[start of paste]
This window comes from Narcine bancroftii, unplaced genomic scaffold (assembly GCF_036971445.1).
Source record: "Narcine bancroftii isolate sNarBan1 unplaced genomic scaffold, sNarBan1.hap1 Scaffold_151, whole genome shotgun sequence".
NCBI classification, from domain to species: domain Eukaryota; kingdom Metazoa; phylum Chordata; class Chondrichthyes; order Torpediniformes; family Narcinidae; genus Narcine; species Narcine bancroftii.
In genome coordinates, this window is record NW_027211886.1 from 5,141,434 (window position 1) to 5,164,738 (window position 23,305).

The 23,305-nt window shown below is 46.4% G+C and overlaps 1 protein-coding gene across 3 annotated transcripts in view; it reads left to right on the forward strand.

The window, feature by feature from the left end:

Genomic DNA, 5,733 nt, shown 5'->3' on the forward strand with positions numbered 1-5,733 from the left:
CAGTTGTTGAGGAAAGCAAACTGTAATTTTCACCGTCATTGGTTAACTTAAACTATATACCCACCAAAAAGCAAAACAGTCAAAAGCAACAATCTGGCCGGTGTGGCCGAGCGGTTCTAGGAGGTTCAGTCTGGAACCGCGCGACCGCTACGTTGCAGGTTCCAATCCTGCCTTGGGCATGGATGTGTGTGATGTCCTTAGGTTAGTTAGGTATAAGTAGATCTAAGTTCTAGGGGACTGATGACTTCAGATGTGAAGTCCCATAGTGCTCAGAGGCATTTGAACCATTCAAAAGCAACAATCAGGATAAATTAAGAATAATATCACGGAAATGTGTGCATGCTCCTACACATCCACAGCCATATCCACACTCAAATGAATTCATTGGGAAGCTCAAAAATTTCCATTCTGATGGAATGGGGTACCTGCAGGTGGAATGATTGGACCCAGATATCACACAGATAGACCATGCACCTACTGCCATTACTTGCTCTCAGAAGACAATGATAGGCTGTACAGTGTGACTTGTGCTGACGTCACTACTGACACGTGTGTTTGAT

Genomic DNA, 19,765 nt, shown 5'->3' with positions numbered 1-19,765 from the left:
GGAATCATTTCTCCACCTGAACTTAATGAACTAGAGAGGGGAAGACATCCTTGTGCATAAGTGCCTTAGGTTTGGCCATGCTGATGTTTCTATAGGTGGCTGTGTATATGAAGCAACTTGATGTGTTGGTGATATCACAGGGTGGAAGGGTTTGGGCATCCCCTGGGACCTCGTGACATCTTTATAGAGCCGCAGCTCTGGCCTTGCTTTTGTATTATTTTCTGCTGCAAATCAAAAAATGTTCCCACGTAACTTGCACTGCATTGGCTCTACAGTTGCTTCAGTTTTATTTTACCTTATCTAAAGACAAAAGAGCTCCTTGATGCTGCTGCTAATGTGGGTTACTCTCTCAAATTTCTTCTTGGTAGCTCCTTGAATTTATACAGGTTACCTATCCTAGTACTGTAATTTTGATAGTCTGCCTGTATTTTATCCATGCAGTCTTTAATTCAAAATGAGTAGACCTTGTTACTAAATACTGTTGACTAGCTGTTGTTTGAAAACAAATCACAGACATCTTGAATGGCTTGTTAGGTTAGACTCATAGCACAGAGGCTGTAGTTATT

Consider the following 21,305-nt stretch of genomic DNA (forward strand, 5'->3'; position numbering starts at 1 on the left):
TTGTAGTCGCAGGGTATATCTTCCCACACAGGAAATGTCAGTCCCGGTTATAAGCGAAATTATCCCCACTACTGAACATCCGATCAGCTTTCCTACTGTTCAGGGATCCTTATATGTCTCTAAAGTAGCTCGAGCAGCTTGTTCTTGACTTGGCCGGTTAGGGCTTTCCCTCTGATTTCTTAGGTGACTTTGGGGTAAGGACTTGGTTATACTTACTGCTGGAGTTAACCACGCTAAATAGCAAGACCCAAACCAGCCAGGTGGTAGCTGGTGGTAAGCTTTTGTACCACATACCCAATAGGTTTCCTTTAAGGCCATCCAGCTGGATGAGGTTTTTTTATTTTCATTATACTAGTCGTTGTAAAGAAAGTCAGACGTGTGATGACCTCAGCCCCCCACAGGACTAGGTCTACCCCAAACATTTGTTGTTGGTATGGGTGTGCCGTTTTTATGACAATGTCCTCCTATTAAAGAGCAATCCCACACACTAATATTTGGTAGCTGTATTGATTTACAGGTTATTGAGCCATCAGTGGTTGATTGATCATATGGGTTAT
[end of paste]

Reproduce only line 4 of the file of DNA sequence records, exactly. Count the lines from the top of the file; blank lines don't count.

In genome coordinates, this window is record NW_027211886.1 from 5,141,434 (window position 1) to 5,164,738 (window position 23,305).